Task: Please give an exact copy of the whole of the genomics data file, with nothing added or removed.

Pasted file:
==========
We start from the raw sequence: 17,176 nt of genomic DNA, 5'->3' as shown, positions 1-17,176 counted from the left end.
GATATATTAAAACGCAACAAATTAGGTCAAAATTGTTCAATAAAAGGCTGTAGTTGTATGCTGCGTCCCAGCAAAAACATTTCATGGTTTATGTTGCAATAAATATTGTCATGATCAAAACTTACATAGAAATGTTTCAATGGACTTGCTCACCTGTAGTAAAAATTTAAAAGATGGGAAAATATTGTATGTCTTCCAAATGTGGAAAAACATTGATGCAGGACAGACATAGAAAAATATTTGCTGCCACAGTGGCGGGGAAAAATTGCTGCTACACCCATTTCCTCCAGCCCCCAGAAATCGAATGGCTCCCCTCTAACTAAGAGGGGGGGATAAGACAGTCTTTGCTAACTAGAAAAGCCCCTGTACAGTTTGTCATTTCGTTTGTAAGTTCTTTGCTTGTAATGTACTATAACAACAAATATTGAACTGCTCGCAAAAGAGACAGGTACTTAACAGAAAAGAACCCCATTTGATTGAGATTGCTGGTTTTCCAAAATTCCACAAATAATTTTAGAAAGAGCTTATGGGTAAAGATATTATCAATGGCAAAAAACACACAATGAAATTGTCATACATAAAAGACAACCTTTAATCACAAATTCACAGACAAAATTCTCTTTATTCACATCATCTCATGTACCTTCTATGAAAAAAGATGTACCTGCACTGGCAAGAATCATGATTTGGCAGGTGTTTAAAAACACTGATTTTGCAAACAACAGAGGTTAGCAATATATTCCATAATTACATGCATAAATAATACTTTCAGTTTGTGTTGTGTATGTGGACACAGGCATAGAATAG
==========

We start from the raw sequence: 17,176 nt of genomic DNA, 5'->3' as shown, positions 1-17,176 counted from the left end.
GATATATTAAAACGCAACAAATTAGGTCAAAATTGTTCAATAAAAGGCTGTAGTTGTATGCTGCGTCCCAGCAAAAACATTTCATGGTTTATGTTGCAATAAATATTGTCATGATCAAAACTTACATAGAAATGTTTCAATGGACTTGCTCACCTGTAGTAAAAATTTAAAAGATGGGAAAATATTGTATGTCTTCCAAATGTGGAAAAACATTGATGCAGGACAGACATAGAAAAATATTTGCTGCCACAGTGGCGGGGAAAAATTGCTGCTACACCCATTTCCTCCAGCCCCCAGAAATCGAATGGCTCCCCTCTAACTAAGAGGGGGGGATAAGACAGTCTTTGCTAACTAGAAAAGCCCCTGTACAGTTTGTCATTTCGTTTGTAAGTTCTTTGCTTGTAATGTACTATAACAACAAATATTGAACTGCTCGCAAAAGAGACAGGTACTTAACAGAAAAGAACCCCATTTGATTGAGATTGCTGGTTTTCCAAAATTCCACAAATAATTTTAGAAAGAGCTTATGGGTAAAGATATTATCAATGGCAAAAAACACACAATGAAATTGTCATACATAAAAGACAACCTTTAATCACAAATTCACAGACAAAATTCTCTTTATTCACATCATCTCATGTACCTTCTATGAAAAAAGATGTACCTGCACTGGCAAGAATCATGATTTGGCAGGTGTTTAAAAACACTGATTTTGCAAACAACAGAGGTTAGCAATATATTCCATAATTACATGCATAAATAATACTTTCAGTTTGTGTTGTGTATGTGGACACAGGCATAGAATAG